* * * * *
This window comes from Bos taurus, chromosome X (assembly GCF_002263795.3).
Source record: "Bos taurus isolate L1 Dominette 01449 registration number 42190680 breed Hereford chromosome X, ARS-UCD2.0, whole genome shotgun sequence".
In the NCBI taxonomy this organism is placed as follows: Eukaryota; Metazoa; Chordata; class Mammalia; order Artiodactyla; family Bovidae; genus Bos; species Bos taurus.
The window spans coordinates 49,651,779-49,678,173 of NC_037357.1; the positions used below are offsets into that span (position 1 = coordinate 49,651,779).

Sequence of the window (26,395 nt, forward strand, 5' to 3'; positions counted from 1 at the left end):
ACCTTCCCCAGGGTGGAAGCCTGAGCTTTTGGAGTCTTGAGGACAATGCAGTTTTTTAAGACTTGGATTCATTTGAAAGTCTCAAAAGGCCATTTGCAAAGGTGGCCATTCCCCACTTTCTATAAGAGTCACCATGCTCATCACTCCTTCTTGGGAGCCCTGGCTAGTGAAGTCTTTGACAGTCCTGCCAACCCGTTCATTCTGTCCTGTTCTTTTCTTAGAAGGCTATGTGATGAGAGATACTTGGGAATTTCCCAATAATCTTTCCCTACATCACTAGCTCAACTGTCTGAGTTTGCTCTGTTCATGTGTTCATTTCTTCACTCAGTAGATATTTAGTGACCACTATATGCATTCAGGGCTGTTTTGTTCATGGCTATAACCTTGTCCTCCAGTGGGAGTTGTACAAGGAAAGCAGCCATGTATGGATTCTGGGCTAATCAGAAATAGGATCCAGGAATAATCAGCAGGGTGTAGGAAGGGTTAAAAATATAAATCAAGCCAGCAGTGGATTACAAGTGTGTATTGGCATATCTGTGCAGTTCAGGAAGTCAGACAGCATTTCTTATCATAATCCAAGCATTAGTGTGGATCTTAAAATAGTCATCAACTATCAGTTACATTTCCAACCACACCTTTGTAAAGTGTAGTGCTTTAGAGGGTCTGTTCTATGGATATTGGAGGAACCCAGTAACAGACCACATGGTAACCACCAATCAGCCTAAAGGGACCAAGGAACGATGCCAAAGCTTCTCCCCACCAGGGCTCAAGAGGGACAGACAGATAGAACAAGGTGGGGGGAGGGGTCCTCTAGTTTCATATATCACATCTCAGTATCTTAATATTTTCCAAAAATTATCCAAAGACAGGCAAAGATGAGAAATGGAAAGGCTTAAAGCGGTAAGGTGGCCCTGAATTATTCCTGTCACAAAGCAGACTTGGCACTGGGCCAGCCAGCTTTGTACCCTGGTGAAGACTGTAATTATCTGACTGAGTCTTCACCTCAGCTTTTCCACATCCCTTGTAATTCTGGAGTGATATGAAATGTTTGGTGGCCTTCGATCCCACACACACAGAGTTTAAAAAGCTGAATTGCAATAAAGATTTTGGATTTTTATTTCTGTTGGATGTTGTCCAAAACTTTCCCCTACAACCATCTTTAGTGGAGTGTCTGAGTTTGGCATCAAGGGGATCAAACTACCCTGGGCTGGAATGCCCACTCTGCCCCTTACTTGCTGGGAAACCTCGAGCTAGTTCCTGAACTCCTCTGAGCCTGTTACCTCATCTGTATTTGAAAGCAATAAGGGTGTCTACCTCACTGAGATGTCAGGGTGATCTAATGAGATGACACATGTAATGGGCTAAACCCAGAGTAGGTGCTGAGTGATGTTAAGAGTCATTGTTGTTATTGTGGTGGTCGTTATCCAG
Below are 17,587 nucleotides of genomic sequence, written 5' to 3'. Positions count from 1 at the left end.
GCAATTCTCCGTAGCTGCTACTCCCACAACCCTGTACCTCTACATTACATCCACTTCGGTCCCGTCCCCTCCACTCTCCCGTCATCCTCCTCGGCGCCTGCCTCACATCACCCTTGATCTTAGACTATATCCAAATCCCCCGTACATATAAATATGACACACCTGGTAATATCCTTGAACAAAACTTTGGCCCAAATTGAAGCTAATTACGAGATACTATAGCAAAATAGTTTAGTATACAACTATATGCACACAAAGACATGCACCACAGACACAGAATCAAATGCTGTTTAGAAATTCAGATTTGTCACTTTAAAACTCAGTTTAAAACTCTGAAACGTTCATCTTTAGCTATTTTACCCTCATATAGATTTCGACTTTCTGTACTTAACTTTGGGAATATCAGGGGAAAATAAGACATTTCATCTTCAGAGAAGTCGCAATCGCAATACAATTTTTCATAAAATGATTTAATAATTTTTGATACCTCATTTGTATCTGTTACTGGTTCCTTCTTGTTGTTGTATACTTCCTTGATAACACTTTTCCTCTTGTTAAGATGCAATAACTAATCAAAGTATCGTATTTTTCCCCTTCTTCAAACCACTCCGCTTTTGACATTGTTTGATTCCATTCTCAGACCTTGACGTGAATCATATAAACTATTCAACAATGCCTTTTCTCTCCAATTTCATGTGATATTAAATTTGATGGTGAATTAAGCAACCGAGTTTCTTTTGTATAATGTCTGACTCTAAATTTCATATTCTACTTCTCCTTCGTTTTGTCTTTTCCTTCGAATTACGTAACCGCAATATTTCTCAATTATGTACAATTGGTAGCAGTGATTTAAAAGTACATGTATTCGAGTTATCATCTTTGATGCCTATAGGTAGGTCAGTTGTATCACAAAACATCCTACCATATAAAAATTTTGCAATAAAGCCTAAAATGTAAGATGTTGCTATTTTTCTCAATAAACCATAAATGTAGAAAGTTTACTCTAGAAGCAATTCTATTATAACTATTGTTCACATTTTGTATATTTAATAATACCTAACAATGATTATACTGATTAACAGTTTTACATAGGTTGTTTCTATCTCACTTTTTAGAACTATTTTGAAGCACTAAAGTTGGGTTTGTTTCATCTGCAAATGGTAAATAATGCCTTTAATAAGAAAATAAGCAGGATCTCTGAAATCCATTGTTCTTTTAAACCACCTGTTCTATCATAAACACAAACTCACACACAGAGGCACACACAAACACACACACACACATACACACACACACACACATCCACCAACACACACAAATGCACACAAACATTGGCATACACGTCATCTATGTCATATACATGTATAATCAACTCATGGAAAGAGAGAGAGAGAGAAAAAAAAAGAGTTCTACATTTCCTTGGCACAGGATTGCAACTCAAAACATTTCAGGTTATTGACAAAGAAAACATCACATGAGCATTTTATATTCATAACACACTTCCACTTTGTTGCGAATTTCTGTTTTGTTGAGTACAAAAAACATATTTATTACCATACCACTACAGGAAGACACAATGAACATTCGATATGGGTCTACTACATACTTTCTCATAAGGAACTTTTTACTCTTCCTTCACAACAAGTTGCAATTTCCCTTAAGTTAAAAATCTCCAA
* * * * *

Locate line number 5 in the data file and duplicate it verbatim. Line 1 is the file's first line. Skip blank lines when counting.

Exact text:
Sequence of the window (26,395 nt, forward strand, 5' to 3'; positions counted from 1 at the left end):